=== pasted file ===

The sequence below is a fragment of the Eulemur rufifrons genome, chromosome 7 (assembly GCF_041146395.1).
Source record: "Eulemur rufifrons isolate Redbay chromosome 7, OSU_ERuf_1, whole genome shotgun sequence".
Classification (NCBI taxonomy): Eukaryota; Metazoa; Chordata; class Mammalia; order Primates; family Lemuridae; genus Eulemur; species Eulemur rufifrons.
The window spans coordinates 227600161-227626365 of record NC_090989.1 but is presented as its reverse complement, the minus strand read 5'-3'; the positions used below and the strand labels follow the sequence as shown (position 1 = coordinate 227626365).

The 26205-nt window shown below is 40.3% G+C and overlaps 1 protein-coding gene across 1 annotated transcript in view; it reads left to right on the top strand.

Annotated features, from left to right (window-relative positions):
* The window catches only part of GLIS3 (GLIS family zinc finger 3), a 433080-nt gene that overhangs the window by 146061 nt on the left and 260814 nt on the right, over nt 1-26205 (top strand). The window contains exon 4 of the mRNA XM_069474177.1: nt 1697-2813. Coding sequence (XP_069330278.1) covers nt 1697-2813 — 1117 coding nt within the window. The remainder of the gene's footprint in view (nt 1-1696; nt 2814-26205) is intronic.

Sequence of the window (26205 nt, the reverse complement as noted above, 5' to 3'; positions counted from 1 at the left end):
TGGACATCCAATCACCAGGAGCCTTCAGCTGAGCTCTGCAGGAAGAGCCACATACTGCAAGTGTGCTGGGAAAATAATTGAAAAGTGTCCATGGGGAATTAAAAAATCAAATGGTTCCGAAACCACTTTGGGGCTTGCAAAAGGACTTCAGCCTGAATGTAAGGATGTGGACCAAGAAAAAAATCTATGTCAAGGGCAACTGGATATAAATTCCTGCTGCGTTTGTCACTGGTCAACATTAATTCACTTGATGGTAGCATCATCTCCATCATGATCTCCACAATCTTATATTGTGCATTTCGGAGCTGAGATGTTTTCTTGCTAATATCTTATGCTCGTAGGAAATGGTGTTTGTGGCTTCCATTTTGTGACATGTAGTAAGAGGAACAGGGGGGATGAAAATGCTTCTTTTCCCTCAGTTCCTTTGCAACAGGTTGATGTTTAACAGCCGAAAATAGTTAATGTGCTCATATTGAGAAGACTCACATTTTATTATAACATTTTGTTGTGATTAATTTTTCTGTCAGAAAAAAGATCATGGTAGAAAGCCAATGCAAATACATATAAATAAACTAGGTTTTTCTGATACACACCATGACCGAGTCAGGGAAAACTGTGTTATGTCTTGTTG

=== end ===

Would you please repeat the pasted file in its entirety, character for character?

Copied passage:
The sequence below is a fragment of the Eulemur rufifrons genome, chromosome 7 (assembly GCF_041146395.1).
Source record: "Eulemur rufifrons isolate Redbay chromosome 7, OSU_ERuf_1, whole genome shotgun sequence".
Classification (NCBI taxonomy): Eukaryota; Metazoa; Chordata; class Mammalia; order Primates; family Lemuridae; genus Eulemur; species Eulemur rufifrons.
The window spans coordinates 227600161-227626365 of record NC_090989.1 but is presented as its reverse complement, the minus strand read 5'-3'; the positions used below and the strand labels follow the sequence as shown (position 1 = coordinate 227626365).

The 26205-nt window shown below is 40.3% G+C and overlaps 1 protein-coding gene across 1 annotated transcript in view; it reads left to right on the top strand.

Annotated features, from left to right (window-relative positions):
* The window catches only part of GLIS3 (GLIS family zinc finger 3), a 433080-nt gene that overhangs the window by 146061 nt on the left and 260814 nt on the right, over nt 1-26205 (top strand). The window contains exon 4 of the mRNA XM_069474177.1: nt 1697-2813. Coding sequence (XP_069330278.1) covers nt 1697-2813 — 1117 coding nt within the window. The remainder of the gene's footprint in view (nt 1-1696; nt 2814-26205) is intronic.

Sequence of the window (26205 nt, the reverse complement as noted above, 5' to 3'; positions counted from 1 at the left end):
TGGACATCCAATCACCAGGAGCCTTCAGCTGAGCTCTGCAGGAAGAGCCACATACTGCAAGTGTGCTGGGAAAATAATTGAAAAGTGTCCATGGGGAATTAAAAAATCAAATGGTTCCGAAACCACTTTGGGGCTTGCAAAAGGACTTCAGCCTGAATGTAAGGATGTGGACCAAGAAAAAAATCTATGTCAAGGGCAACTGGATATAAATTCCTGCTGCGTTTGTCACTGGTCAACATTAATTCACTTGATGGTAGCATCATCTCCATCATGATCTCCACAATCTTATATTGTGCATTTCGGAGCTGAGATGTTTTCTTGCTAATATCTTATGCTCGTAGGAAATGGTGTTTGTGGCTTCCATTTTGTGACATGTAGTAAGAGGAACAGGGGGGATGAAAATGCTTCTTTTCCCTCAGTTCCTTTGCAACAGGTTGATGTTTAACAGCCGAAAATAGTTAATGTGCTCATATTGAGAAGACTCACATTTTATTATAACATTTTGTTGTGATTAATTTTTCTGTCAGAAAAAAGATCATGGTAGAAAGCCAATGCAAATACATATAAATAAACTAGGTTTTTCTGATACACACCATGACCGAGTCAGGGAAAACTGTGTTATGTCTTGTTG